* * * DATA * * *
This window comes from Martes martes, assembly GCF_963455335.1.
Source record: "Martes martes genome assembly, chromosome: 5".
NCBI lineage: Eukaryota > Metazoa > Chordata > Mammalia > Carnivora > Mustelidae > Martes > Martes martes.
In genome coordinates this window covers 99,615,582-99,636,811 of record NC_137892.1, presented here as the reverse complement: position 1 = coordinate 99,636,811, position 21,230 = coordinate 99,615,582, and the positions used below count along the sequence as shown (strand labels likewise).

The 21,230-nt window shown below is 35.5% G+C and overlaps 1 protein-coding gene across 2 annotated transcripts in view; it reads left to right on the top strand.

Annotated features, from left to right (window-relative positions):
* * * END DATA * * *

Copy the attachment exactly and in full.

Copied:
This window comes from Martes martes, assembly GCF_963455335.1.
Source record: "Martes martes genome assembly, chromosome: 5".
NCBI lineage: Eukaryota > Metazoa > Chordata > Mammalia > Carnivora > Mustelidae > Martes > Martes martes.
In genome coordinates this window covers 99,615,582-99,636,811 of record NC_137892.1, presented here as the reverse complement: position 1 = coordinate 99,636,811, position 21,230 = coordinate 99,615,582, and the positions used below count along the sequence as shown (strand labels likewise).

The 21,230-nt window shown below is 35.5% G+C and overlaps 1 protein-coding gene across 2 annotated transcripts in view; it reads left to right on the top strand.

Annotated features, from left to right (window-relative positions):